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Science: The more time you spend with your mom, the longer she lives

When was the last time you saw your mother?

If you have to think about the answer to that question then invite her over for dinner or go see her RIGHT NOW!

That is if you want to follow the advice from a study from 2012.

The study found that loneliness is an important factor when it comes to the quality of life in older persons. Being alone increases the risk for depression, cognitive impairment and health problems such as cardiovascular disease — which can in itself lead to an earlier death.

The researchers looked at around 1,600 adults with an average age of 71.

The researchers found that 23 percent of the participants who reported that they were alone died within the six years of the study. On the other hand, only 14 percent of those who stated that they had company died during that same six-year period.

The results, which were published in JAMA Internal Medicine, remained the same even after checking factors such as health and socioeconomic status.

In another study from 2010, published in the journal PLoS Medicine, it was proven that social ties could be just as important when it comes to prolonging life as maintaining a healthy weight and being physically active.

“Our social relationships are important not only to our quality of life, but also our longevity,” says study author Julianne Holt-Lunstad, PhD, associate professor of psychology at Brigham Young University, Utah.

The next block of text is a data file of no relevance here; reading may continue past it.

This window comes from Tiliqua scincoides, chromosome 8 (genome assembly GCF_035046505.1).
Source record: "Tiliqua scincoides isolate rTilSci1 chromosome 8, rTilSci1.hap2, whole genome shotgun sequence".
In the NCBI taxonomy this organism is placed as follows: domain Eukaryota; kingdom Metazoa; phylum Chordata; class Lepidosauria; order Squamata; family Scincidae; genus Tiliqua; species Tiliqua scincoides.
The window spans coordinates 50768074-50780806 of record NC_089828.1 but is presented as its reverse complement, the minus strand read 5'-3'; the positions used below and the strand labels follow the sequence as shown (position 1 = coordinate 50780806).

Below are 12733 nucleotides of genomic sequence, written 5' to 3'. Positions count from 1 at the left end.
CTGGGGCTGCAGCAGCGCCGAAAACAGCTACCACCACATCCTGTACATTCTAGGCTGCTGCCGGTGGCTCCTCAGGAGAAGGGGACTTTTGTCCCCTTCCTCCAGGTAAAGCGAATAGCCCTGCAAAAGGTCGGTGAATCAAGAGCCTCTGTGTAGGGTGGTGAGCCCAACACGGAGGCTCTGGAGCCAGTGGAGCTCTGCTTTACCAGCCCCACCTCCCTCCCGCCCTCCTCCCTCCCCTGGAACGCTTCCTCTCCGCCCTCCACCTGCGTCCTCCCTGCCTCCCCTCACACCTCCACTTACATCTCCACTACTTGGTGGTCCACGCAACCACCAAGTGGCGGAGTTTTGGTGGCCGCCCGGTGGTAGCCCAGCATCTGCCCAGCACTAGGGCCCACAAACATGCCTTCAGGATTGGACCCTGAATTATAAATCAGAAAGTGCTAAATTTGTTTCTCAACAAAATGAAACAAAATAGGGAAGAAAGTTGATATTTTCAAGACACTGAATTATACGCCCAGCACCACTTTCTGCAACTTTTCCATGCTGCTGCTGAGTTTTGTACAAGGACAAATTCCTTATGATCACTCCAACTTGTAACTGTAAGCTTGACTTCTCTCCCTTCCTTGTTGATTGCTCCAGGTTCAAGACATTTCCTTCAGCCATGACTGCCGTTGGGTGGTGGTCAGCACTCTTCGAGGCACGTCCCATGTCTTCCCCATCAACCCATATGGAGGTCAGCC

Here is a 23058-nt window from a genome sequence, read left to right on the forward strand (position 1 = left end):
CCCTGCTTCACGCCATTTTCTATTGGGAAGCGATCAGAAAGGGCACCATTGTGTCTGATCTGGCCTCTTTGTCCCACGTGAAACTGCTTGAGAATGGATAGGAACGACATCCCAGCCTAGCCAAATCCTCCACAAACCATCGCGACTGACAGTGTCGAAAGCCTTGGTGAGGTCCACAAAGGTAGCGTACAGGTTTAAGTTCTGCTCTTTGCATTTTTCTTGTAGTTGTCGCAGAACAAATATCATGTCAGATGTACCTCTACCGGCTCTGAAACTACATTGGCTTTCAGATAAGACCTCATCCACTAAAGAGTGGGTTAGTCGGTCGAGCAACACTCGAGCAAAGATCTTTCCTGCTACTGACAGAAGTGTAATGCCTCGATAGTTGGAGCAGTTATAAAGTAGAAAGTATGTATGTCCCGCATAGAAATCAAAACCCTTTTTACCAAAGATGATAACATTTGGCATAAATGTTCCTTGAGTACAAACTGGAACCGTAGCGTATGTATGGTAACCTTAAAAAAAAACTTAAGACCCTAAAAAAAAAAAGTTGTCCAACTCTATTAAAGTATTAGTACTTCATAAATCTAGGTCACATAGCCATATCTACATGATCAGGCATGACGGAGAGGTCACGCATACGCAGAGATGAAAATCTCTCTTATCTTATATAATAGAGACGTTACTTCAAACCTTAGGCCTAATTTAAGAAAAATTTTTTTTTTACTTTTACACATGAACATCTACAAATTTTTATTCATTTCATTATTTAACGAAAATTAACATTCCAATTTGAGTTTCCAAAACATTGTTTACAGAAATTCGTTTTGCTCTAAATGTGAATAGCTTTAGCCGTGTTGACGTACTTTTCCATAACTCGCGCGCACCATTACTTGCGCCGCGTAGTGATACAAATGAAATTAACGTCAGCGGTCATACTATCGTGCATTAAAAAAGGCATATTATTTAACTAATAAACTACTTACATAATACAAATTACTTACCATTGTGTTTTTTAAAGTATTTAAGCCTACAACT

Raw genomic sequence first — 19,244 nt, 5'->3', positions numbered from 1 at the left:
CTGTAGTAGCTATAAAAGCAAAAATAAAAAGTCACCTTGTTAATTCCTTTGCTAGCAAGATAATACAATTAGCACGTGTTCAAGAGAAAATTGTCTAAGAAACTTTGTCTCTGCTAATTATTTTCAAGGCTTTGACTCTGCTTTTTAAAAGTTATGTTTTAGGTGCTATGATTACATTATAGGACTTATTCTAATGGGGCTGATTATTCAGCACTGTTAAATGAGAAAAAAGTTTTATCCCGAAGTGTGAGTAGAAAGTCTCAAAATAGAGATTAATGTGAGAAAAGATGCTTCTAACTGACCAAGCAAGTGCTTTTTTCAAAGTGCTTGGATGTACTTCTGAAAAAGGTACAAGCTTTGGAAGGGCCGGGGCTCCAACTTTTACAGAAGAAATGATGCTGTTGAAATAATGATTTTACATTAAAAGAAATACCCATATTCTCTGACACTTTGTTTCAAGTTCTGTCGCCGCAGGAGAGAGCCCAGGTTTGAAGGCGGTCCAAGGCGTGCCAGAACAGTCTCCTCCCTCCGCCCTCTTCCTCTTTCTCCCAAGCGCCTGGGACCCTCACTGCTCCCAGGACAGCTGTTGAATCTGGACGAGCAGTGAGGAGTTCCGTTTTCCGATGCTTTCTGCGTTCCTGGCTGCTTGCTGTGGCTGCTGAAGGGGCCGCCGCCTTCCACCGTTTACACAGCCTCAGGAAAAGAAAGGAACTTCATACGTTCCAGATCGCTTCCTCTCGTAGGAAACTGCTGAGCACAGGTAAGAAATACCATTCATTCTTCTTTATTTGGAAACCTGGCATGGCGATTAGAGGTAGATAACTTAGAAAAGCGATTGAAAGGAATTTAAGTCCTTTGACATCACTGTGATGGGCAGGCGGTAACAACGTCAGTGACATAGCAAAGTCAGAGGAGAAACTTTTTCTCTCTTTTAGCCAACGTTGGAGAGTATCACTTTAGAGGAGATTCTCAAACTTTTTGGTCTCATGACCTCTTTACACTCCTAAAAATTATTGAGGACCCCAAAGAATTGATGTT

“Throughout human history, we have relied on others for survival such as protection and food,” she continues to say. “And despite modern advancements that may [help with] certain aspects of survival so that we can live more independently, it appears that our relationships nonetheless still impact odds of survival.”

Laughter is the best cure

Research has also shown that loneliness and social isolation are harmful to our overall health. In fact, loneliness has been named a greater health risk than smoking or being overweight.

Spending time with loved ones often leads to laughter and laughing is a powerful cure to against failing health. It has been shown to strengthen the immune system, lower blood pressure and stimulate both blood flow and brain activity.

In another study from 2010, published in the journal PLoS Medicine, it was proven that social ties could be just as important when it comes to prolonging life as maintaining a healthy weight and being physically active.

“Our social relationships are important not only to our quality of life, but also our longevity,” says study author Julianne Holt-Lunstad, PhD, associate professor of psychology at Brigham Young University, Utah.

“Throughout human history, we have relied on others for survival such as protection and food,” she continues to say. “And despite modern advancements that may [help with] certain aspects of survival so that we can live more independently, it appears that our relationships nonetheless still impact odds of survival.”

Laughter is the best cure

Research has also shown that loneliness and social isolation are harmful to our overall health. In fact, loneliness has been named a greater health risk than smoking or being overweight.

Spending time with loved ones often leads to laughter and laughing is a powerful cure to against failing health. It has been shown to strengthen the immune system, lower blood pressure and stimulate both blood flow and brain activity.